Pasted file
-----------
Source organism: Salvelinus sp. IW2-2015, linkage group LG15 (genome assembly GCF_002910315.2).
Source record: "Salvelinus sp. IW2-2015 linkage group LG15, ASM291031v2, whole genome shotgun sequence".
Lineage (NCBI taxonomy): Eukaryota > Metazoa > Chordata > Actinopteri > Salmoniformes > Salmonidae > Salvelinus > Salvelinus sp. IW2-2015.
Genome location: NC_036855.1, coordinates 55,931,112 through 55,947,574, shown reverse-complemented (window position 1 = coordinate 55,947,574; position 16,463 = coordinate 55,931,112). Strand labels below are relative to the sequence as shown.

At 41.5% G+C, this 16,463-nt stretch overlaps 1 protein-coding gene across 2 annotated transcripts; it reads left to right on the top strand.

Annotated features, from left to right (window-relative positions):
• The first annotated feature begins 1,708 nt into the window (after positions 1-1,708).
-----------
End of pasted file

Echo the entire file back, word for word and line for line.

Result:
Source organism: Salvelinus sp. IW2-2015, linkage group LG15 (genome assembly GCF_002910315.2).
Source record: "Salvelinus sp. IW2-2015 linkage group LG15, ASM291031v2, whole genome shotgun sequence".
Lineage (NCBI taxonomy): Eukaryota > Metazoa > Chordata > Actinopteri > Salmoniformes > Salmonidae > Salvelinus > Salvelinus sp. IW2-2015.
Genome location: NC_036855.1, coordinates 55,931,112 through 55,947,574, shown reverse-complemented (window position 1 = coordinate 55,947,574; position 16,463 = coordinate 55,931,112). Strand labels below are relative to the sequence as shown.

At 41.5% G+C, this 16,463-nt stretch overlaps 1 protein-coding gene across 2 annotated transcripts; it reads left to right on the top strand.

Annotated features, from left to right (window-relative positions):
• The first annotated feature begins 1,708 nt into the window (after positions 1-1,708).